Ace of Wands mix music and mental health activism

With their new album Lioness, the Toronto band has outlined a specific mental health mission, building healing through community


Ace of Wands with When Particles Collide, Joan Smith & The Jane Does and Kate Boothman at the Horseshoe (370 Queen West), Friday (February 22), 9 pm. $8.50-$10. ticketfly.com.


In tarot, the ace of wands is a card that heralds inspiration, growth and new beginnings. It’s the first card Lee Rose, frontperson for Toronto indie rock trio Ace of Wands, pulled from a tarot deck that was gifted to her. 

“I didn’t open the deck for a couple years,” she says. “When I was hit with a massive depressive episode, I was really looking for something outside of myself to act as a guide.”

Pulling the ace of wands felt auspicious, and it’s guided all of her musical output since.

Tarot, for Rose, isn’t necessarily a fortune-telling endeavour. “What the cards do for me is prompt questions within myself,” she says.

Rose and her bandmates – guitarist Anna Mernieks (who also plays in Beams) and drummer Jody Brumell (who Rose met playing with Lowest of the Low’s Ron Hawkins) – have only been active since 2017, but their just-released debut album, Lioness, is comprehensive and bold, from its varied, tasteful indie rock sound to its full-hearted concept. 

The lioness represents balance. “It’s this animal that’s so powerful, so confident and assured in her hunting ability, but also in her nurturing as a mother figure,” says Rose. “Those two [elements] exist together.”

The record builds on the optimistic ethic of last year’s singles, both of which came with meaningful physical totems: Grown From Good was released in the form of a download card with seeds embedded in it and accompanied by a jar of soil, while 10,000 Feet came with a toy wooden glider. Both re-imagined the treasured tactile experience of music, but with an eye for sustainability.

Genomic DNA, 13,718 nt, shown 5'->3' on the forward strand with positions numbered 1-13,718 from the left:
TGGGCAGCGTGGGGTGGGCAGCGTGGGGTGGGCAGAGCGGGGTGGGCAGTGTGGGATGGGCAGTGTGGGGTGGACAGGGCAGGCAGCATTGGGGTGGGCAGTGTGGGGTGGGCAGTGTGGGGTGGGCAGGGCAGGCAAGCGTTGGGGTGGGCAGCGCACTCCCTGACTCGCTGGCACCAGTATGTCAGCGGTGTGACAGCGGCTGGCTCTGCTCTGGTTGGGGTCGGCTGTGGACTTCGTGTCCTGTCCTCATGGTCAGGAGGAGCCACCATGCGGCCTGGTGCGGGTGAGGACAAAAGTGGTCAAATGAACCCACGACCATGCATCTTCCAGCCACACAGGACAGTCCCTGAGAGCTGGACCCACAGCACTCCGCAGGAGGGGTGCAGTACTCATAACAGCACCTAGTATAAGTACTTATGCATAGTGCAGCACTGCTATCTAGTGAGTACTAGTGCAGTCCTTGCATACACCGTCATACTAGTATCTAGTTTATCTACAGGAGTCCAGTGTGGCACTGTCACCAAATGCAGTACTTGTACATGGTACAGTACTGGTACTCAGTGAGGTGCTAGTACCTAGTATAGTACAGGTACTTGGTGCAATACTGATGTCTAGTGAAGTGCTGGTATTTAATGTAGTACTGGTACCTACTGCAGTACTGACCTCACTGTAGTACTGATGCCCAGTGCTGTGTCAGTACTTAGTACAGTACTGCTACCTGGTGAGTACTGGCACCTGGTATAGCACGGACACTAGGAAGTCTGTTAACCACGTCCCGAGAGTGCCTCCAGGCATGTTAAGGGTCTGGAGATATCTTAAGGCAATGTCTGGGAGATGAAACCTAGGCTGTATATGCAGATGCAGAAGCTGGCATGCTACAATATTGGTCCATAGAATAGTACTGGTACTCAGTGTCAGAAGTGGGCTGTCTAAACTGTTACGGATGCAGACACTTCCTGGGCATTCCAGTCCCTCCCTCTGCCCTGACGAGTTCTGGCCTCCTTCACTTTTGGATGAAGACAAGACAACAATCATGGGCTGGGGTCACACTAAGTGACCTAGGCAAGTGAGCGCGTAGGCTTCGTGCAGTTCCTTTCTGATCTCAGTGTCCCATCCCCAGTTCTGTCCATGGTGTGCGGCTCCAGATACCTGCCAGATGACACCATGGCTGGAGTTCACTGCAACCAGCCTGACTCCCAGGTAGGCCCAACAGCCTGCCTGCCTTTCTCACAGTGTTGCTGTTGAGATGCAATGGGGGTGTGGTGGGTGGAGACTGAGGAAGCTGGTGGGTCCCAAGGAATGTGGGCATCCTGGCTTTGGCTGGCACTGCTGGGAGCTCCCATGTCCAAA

Rose explains that the seeds were intended to be an “actionable” component to the music that stimulates communal and environmental engagement from listeners. “They could go back and look at wherever they planted their card and say, ‘I contributed something to the environment,’” she explains. The gliders, meanwhile, aimed to spark the idea of “play” associated with music, getting people to interact with it actively rather than passively.

There’s another key facet of the band: they’re committed to mental health activism through their music.

Ace of Wands have actually outlined three specific elements that guide the album’s mental health mission: safety, identity and social relationships. 

Safety, Rose explains, includes physical safety: stable housing, access to food, resources for treatment and insulation from abusive and traumatic situations. It’s also “safety from your own self-harming instincts that kick in when you’re having a crisis.” 

They aim to create that safety by often hosting shows in Brumell’s apartment with touring bands. It creates a space where “people can be themselves,” says Lee. 

Identity is connected to the idea that every individual human has inherent value. 

“A big part of what happens during a mental health crisis is your sense of who you are is shattered – not only your sense of self, but in the context of the people who are close to you.” 

The final element, social relationships, is about “having your friends, family and people around you who support who you are.”

Rose stresses that clinical treatments of mental illness are crucial, but says that the majority of her healing has come from building a community around her, in part through Ace of Wands. 

“When the approach to mental health treatment is only from a clinical angle, I think it takes away the social responsibility that we have for caring for people who are in a really vulnerable position.”

@nowtoronto | @lukeottenhof

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